Representatives & Advisors

An advisor is an individual who has been selected by an accused student or student organization (respondent) to advise them through the student conduct process and who has agreed to assist the respondent. However, in cases where the complainant or reporting party participates, they may also be granted the option to have an advisor on a case-by-case basis. Advisors can assist by offering advice for how to participate in the student conduct process, as well as basic emotional support and appropriate referral to resources. Different advisors may emphasize one of those more than the other, depending upon the advisor’s skill set and the needs of the advisee. That said, student conduct proceedings are not as complicated as a court of law and many people navigate the process without an advisor.

Office of Student Rights & Responsibilities (SRR) staff can provide information on the process, but must also remain impartial throughout. Advisors fill a special role directed at helping an advisee through this process by being supportive and by helping the person prepare for their student conduct proceeding

An advisor can be any one of the advisee’s choosing, so long as they are not otherwise involved in the incident. This could include:

  • a GW faculty or staff member,
  • a GW student,
  • a parent or family member,
  • or a friend.

An attorney may serve as an advisor, but may not represent their advisee.  Because of the educational nature of the process, participants are expected to articulate on their own behalf.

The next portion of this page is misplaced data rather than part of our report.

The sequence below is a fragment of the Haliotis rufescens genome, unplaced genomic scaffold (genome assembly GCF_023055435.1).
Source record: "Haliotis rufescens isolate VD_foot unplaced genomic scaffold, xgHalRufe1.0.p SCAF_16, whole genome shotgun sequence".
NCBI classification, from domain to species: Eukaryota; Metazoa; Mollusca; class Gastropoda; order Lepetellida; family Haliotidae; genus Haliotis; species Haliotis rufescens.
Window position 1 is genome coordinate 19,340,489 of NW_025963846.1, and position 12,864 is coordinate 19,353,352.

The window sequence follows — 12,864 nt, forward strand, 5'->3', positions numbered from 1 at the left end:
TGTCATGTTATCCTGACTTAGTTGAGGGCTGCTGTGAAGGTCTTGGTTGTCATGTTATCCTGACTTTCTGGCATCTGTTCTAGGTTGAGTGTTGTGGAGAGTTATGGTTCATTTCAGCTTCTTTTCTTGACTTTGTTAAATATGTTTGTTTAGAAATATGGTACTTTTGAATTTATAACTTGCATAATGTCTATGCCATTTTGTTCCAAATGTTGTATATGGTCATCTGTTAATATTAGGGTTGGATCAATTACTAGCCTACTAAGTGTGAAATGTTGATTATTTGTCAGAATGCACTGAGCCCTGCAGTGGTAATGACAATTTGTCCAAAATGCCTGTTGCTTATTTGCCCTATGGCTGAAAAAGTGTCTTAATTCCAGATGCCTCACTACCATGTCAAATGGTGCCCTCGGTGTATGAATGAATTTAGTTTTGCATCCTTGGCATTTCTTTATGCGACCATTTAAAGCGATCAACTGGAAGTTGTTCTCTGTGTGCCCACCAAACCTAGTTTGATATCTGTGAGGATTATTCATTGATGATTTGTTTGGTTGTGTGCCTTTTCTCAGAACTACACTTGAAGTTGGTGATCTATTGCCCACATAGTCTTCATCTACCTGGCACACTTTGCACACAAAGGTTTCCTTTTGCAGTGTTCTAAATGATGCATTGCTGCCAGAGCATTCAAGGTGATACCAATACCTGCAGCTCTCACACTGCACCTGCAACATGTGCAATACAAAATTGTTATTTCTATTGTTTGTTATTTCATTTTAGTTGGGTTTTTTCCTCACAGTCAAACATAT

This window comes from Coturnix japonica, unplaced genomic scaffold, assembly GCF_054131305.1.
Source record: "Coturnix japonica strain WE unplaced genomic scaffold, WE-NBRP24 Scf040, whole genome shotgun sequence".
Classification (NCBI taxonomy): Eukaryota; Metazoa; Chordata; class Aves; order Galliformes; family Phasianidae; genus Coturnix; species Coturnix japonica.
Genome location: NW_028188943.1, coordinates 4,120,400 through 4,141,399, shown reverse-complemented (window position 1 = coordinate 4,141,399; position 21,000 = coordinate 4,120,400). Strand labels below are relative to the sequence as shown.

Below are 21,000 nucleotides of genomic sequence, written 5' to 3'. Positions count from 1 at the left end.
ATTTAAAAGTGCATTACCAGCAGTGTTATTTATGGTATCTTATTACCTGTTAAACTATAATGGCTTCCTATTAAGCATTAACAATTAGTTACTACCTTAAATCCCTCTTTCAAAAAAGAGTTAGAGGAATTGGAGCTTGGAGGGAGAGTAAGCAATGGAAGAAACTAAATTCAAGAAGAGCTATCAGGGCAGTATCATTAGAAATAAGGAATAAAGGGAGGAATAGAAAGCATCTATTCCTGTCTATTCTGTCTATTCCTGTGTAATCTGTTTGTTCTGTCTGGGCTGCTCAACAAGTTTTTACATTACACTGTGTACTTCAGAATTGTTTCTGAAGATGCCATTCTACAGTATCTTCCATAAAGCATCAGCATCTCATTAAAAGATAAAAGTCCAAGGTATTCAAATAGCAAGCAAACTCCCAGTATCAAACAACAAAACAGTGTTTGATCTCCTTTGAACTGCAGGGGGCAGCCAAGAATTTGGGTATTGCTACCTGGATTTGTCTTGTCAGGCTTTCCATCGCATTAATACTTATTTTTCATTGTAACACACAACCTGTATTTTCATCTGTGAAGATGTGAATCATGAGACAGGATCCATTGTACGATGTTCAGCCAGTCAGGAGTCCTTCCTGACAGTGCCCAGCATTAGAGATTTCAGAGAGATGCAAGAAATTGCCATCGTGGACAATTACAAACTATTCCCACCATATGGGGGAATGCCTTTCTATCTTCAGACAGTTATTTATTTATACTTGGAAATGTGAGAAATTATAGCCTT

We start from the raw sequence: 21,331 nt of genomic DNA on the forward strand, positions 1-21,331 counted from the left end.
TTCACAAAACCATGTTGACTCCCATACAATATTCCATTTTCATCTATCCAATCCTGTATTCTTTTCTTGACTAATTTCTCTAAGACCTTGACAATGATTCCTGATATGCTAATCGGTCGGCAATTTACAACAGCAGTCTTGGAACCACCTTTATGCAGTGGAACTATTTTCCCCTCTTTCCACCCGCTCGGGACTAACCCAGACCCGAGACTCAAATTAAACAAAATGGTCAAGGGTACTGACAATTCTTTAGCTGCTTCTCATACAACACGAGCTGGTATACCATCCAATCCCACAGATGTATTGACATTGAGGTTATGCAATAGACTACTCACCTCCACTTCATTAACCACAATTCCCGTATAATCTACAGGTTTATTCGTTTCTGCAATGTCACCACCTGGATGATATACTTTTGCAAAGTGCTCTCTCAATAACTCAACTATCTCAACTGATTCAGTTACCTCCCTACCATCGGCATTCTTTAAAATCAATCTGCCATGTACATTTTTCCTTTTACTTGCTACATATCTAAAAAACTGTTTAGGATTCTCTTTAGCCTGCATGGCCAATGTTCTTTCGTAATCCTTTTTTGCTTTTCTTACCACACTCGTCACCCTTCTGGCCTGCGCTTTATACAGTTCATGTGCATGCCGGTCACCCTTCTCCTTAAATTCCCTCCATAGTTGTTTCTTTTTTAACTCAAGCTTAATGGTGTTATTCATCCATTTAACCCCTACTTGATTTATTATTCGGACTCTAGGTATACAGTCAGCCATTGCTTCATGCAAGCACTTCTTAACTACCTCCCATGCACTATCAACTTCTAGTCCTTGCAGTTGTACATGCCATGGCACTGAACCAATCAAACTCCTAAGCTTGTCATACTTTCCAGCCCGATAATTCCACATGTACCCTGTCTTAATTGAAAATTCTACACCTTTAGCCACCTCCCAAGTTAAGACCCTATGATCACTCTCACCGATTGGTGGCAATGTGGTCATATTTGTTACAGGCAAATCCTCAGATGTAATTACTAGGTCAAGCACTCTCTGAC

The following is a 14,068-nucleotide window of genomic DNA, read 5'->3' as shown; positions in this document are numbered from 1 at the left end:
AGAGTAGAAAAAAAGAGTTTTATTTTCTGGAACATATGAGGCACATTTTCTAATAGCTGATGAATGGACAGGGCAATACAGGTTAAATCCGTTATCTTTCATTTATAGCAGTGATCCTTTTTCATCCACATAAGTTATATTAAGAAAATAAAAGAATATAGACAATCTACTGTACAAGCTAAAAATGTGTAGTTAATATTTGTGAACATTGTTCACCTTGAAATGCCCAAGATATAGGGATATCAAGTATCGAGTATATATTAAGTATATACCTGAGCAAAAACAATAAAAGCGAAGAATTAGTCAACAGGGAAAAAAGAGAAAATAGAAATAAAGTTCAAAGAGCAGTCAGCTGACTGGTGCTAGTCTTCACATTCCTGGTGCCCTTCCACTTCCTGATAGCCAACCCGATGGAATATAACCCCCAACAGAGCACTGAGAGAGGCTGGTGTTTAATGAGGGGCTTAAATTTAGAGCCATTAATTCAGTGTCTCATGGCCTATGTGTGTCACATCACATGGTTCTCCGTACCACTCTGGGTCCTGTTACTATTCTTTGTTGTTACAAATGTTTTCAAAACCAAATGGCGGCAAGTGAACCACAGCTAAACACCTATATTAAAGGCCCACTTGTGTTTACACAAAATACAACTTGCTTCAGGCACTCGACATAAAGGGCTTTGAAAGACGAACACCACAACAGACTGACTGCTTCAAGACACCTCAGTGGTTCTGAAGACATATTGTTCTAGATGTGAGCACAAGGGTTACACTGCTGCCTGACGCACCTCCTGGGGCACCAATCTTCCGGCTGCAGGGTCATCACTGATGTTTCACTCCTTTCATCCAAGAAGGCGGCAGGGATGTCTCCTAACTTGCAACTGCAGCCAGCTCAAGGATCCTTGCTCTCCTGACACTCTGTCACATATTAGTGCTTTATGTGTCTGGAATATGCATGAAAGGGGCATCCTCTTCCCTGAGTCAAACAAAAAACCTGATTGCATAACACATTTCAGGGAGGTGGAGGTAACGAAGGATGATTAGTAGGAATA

A respondent may choose to have more than one advisor throughout the student conduct process. However, only one advisor may be present at any student conduct proceeding (also referred to as a hearing or conference) or meeting with SRR staff. 

Advisors are not permitted to speak for their advisees, nor are they permitted to ask questions of witnesses or others during a student conduct proceeding.  They are present to advise and support their advisees only.

Role of the Advisor

Prior to a student conduct proceeding:

  • Arrange to meet with the advisee to review the information and determine how best to approach the student conduct process.
  • Ensure the advisee has been truthful with you about the totality of the incident and that they have provided all relevant communications and documentation related to this incident.
  • In some situations, the advisee may sign and submit an Office of Student Rights & Responsibilities - Consent to Release Confidential Information Form (PDF).
  • Assist the advisee with compiling information that they can present at the student conduct proceeding, including brainstorming a list of witnesses and relevant evidence.
  • If invited by the advisee, attend any pre-hearing meetings with SRR staff.
  • Help the advisee practice and otherwise prepare for the student conduct proceeding.
  • Provide basic emotional support and referrals to your advisee.

During a student conduct proceeding, an advisor may:

  • Consult quietly with their advisee.
  • Suggest questions for the advisee to ask in a manner that that does not interrupt the conduct proceeding.
  • Assist the advisee in clarifying their response to questions.
     

During a student conduct proceeding, an advisor may not:

  • Question witnesses.
  • Speak on the advisee’s behalf.
  • Object in any manner to questions asked or discussions raised.
  • Interrupt the proceeding.
     

Should an advisor disrupt a student conduct proceeding, they may be removed by the presiding officer or the Director of the Office of Student Rights & Responsibilities, or designee. For advisors who are students, such disruption may be a violation of the Code of Student Conduct, and a person may be charged following their disruption and removal.